Albums Of The Year 2011

2011 unfortunately saw me probably the least involved musically as any year I can remember, as evidenced by the scarcity of my posting over the past twelve months. But that doesn't mean I wasn't listening, and it certainly doesn't mean there weren't any records that I didn't absolutely love. So here it is, from the "better late than never" file, but favorite albums of last year.

1. The Duke Spirit – Bruiser

At this point The Duke Spirit ought to be a household name, at least among the more musically minded. They have an incredible live show, they’re road warriors that are almost constantly touring, they’ve got a great sound that isn’t derivative of anyone else, their songwriting keeps getting better and better, and they have possibly the best front woman out there right now. This is their third album on their third different label, a run of bad luck that would derail the path of less dedicated bands. Bruiser manages to sound a bit more lush and melodic than Neptune, but without going soft. The hooks are bigger, but without sounding overly polished. After being released over the pond last September, and getting a digital release in the states in November, it finally got released domestically on CD last week (with bonus tracks!), so go find out what you've probably been missing out on.

2. Foo Fighters – Wasting Light

Dave Grohl and company get back to doing what they do best… rocking the fuck out. Sure, there are still plenty of arena sized anthems, but they come without the MOR blandness that was starting to infect their last couple of albums. If I were ranking albums based on how often they got cranked up to a deafening volume in the car this year, this album would be number one with a bullet. Read our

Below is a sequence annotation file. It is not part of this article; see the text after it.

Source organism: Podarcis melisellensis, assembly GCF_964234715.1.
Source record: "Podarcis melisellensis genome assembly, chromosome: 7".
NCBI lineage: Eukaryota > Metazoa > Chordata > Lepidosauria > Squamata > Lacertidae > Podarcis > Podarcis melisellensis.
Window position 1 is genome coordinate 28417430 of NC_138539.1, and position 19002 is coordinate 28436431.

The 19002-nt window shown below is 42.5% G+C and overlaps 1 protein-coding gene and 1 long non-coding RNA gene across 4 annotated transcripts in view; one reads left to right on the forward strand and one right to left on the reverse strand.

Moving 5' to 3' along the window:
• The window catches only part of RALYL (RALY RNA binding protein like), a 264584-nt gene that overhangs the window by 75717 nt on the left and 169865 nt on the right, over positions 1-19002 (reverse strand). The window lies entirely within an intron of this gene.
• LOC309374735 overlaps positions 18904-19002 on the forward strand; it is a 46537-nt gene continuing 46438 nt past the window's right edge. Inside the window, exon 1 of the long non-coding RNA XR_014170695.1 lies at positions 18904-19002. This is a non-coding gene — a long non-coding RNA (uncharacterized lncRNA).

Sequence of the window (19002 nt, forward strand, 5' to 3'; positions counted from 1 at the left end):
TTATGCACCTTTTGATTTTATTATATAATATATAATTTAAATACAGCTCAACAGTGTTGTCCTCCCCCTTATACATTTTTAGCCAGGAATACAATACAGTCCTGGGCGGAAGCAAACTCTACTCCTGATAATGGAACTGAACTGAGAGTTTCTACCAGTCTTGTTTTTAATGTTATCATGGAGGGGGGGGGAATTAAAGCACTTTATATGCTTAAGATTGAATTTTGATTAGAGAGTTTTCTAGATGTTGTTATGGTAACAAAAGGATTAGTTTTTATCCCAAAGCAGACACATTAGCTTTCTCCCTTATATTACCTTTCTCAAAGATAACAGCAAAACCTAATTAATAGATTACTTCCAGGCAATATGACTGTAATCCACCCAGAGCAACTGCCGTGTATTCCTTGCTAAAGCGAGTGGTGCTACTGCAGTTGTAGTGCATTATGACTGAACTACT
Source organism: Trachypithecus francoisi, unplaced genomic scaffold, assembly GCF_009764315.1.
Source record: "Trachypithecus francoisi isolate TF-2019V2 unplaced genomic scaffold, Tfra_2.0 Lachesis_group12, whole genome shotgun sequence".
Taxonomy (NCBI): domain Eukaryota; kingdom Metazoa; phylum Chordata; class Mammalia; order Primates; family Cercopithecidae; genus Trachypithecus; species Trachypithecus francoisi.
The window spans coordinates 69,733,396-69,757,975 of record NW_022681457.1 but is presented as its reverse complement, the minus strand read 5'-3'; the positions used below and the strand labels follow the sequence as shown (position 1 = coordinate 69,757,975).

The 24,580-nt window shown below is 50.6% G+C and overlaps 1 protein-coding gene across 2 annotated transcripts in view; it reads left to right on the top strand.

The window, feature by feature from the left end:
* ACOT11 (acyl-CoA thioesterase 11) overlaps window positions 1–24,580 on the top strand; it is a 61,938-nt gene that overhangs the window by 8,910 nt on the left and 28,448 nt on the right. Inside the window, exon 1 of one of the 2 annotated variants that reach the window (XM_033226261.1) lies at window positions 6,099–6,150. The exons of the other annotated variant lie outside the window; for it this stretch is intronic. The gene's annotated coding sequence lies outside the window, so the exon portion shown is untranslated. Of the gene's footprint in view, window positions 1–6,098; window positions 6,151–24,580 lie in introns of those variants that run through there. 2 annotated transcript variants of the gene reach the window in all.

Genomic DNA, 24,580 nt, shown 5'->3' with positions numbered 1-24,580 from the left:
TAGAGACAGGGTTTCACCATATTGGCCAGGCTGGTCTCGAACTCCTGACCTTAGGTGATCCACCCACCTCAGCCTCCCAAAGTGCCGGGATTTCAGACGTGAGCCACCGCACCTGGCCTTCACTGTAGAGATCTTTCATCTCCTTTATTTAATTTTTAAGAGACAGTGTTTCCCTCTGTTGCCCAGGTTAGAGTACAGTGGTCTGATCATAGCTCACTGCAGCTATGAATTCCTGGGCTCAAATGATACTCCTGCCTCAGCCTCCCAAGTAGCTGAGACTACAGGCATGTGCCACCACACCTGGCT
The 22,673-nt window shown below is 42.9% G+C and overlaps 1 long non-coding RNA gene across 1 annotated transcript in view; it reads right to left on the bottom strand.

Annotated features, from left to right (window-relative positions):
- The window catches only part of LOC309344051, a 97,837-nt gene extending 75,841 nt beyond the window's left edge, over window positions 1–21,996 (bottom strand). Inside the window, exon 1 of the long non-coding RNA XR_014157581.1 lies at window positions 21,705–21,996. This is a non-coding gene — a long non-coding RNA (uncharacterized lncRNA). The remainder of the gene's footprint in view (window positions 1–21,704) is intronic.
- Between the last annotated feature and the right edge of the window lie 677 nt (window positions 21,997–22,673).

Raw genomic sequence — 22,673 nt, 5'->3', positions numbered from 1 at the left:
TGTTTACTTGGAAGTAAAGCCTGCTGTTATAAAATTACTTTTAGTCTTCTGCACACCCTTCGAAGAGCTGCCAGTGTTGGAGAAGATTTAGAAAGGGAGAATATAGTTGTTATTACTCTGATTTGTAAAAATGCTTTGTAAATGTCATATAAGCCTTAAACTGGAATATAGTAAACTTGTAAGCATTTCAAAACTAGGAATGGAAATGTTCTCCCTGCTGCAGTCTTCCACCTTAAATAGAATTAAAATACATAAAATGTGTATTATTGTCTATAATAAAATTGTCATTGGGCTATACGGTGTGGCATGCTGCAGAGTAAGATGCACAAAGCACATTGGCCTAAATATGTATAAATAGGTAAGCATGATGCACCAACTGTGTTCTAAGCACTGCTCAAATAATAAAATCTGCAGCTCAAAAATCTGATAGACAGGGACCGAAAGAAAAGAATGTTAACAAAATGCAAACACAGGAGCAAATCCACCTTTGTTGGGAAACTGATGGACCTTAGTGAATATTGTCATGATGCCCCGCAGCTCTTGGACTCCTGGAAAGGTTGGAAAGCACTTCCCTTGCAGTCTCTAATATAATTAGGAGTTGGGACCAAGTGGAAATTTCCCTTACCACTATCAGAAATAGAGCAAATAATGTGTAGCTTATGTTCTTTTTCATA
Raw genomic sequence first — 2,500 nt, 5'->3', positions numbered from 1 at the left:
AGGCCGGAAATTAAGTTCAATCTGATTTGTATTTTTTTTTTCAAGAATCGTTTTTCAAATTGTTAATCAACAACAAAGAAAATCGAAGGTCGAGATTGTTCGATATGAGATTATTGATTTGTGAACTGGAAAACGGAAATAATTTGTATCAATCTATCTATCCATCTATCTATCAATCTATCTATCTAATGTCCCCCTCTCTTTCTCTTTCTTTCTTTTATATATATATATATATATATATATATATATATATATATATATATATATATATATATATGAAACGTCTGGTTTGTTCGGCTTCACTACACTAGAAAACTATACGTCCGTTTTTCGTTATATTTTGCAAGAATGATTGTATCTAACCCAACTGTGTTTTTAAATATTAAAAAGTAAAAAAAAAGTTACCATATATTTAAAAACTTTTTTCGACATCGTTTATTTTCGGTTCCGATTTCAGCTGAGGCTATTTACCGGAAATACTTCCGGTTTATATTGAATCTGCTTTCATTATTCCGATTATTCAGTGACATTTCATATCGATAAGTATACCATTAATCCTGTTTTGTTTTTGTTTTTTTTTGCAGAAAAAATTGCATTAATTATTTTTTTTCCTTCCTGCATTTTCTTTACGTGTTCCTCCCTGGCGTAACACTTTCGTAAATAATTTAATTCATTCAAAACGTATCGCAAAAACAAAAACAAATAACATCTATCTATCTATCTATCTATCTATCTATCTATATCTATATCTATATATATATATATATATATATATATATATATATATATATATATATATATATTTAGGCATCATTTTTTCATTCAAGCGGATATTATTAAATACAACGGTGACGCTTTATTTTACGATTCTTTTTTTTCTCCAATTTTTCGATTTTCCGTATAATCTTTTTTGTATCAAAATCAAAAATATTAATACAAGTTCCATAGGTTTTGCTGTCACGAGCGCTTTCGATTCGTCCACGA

original review from May.

3. Epic Ditch – EP

The first time I heard the debut release from
Epic Ditch I was in a friend’s machine shop, which was a perfect setting for the introduction. With his new band, Superdrag’s John Davis strips away pop flourishes of his previous work and leaves only the hardened punk edginess. Davis and fellow singer/guitarist Stewart Pack have a kind of Bob Mould/Grant Hart thing going on, with Davis doing the more aggressive, politically charged songs, and Pack providing the more melodic tracks. Regardless of who’s doing the singing, it kicks all kinds of ass.

4. Beady Eye – Different Gear Still Speeding

Raise your hand if you thought Liam Gallagher’s first post-Oasis album would be better than his brother Noel’s… yeah, me neither. But I’ve heard four tracks from
Noel Gallagher's High Flying Birds, and so far and none of them have been enough for me to go out and buy it. Beady Eye may not be blazing down any new paths, but unlike his big brother’s, this album is actually fun. Read our original review from April.

5. R.E.M. – Collapse into Now

Conventional wisdom may say otherwise, but thank God R.E.M. didn't break up seven years earlier. While I am sure there are plenty who think the band should have hung it up the moment Bill Berry walked into the sunset, it would have been monumentally depressing if their swan song had been
Around the Sun, the one album that most band completists don't even own. Instead they went out with two albums that may not have equaled their late 80's and early 90's triumphs, but at least harkened back to that era. Read our original review from March.


Great picks, Darrin and thanks for getting me into the Duke Spirit. Good to see a talented rock n' roll writer/blogger out there. I'll be sending a few of my bands for your perusal shortly. Thanks!
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